The International Association for Animal Hospice and Palliative Care (IAAHPC) is a mouthful to say but they provide a valuable service to animals.  They promote comfort care to address the physical, psychological, and social needs of animals with chronic and/or life limiting diseases.  They also promote the physical, emotional, and spiritual support for the caregivers of these animals.  Education of professional and advance research in the field of animal hospice and palliative care is also an important part of their mission.   

 

We spoke with Coleen Ellis, their Executive Director who shared with us that hospice exists to provide support and care for patients in the last phases of an incurable disease, or at the natural end of life.  Dying is recognized as a normal process by hospice.  It can also be an opportunity for growth. For humans, hospice services are limited to patients who have decided not to experience any further curative treatments.  For animals, it is the management of palliative care for patients who may die within days or weeks.     

Both hospice and palliative care are approaches to provide for a loved animal when the goal shifts from cure to comfort.  Both involve an interdisciplinary team of providers who can offer comprehensive care on the physical, emotional, and spiritual levels and can include veterinarians, animal and family services providers.  Animal hospice is not a place, but instead a philosophy.  As pet parents we want to know we did all we could to support our beloved animal companion during this time of transition, while still creating cherished memories.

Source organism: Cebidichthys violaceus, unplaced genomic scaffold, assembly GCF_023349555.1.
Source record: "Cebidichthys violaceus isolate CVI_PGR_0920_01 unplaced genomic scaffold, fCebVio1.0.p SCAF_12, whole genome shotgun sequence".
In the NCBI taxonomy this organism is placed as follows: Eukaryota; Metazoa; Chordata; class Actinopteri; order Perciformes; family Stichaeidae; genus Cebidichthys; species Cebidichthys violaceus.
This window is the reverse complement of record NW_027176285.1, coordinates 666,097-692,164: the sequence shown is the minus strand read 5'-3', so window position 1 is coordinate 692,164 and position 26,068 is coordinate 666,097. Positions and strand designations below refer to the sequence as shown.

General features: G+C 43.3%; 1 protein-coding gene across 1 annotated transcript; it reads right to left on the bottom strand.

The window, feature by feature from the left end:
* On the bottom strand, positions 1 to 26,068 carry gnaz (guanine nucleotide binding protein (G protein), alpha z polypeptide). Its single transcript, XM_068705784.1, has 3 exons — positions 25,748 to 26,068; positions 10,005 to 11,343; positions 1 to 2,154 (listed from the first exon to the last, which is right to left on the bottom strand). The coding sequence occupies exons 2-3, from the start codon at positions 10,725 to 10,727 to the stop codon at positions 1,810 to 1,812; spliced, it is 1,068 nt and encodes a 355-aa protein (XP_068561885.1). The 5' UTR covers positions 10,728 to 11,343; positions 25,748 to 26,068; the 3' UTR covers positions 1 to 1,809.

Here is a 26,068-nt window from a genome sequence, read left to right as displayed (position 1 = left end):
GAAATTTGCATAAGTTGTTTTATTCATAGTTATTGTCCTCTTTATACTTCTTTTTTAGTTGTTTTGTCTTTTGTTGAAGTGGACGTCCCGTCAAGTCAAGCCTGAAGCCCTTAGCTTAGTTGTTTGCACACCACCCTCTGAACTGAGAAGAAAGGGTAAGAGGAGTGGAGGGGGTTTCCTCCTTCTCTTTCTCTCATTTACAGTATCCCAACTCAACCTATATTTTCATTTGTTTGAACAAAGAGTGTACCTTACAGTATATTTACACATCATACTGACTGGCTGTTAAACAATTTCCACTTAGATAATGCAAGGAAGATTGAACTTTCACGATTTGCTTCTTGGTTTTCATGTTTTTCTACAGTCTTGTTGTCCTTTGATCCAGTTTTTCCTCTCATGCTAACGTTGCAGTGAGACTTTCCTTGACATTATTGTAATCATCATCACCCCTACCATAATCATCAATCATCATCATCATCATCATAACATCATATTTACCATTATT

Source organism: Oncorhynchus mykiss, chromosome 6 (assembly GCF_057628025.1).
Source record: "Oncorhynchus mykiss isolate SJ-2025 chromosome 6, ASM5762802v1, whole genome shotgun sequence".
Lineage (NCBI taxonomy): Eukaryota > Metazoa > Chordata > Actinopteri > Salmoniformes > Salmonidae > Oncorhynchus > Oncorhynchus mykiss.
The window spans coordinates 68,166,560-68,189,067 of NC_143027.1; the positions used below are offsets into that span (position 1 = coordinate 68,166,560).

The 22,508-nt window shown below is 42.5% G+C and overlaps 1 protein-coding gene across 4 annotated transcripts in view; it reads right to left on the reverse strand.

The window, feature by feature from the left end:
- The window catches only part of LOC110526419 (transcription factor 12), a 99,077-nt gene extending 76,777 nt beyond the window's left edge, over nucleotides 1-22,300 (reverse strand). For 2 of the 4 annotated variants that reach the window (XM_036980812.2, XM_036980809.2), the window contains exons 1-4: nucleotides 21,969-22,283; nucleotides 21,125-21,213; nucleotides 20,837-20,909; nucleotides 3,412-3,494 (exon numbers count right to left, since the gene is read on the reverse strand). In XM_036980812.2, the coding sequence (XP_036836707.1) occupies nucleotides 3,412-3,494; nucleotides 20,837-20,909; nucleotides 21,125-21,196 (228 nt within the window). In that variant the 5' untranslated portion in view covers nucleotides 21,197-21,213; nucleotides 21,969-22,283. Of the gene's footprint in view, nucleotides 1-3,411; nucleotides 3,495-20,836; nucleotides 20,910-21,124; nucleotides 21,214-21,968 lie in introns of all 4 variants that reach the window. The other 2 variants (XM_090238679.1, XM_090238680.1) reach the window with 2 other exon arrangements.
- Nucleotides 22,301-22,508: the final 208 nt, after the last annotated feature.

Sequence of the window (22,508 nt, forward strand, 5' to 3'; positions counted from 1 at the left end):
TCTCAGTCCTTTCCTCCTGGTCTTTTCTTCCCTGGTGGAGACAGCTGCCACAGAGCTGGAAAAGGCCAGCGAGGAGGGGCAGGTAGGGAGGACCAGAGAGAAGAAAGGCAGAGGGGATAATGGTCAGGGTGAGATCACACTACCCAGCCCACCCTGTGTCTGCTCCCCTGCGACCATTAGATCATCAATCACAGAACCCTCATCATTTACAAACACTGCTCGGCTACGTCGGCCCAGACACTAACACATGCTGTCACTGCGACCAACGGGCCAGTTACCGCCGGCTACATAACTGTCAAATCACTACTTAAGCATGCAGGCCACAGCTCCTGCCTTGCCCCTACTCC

The types of diseases or conditions that would warrant hospice or palliative care include cancer, organ failure, osteoarthritis, cognitive dysfunctions, failure to thrive, senior pets approaching their natural end of life and any life-limiting condition that may be unacceptable to the caregiver or the pet.  Caring for an aging, ill or dying pet is like caring for a child or aged adult.  You want to ensure the highest degree of comfort possible.   

IAAHPC tell us that when facing the loss of a loved pet you may be overwhelmed with all the decisions and information.  As a result, hospice providers encourage caregivers to make a plan that begins with their values, goals and beliefs for their animals and their families.  Your care team will assist you in assessing qualify of life for you and your pet while identifying mileposts that signal the appropriate time to enact your plan.  Your plan may include euthanasia or hospice-supported natural death – both of which are humane options for our loved animal companions.   

To prepare for the loss of your pet, pet loss professional can help you explore aftercare options such as cremation, burial and memorial or celebration of life services.  Pet funeral homes provide a full range of services to help you make the best decision for your family.   

Animal Care Trust USA, Inc., supports the work of IAAHPC and its mission.  Consider a Pet Trust for your loved pet that outlines all of your wishes and desires for your pet’s lifetime, even when you can’t be there.    

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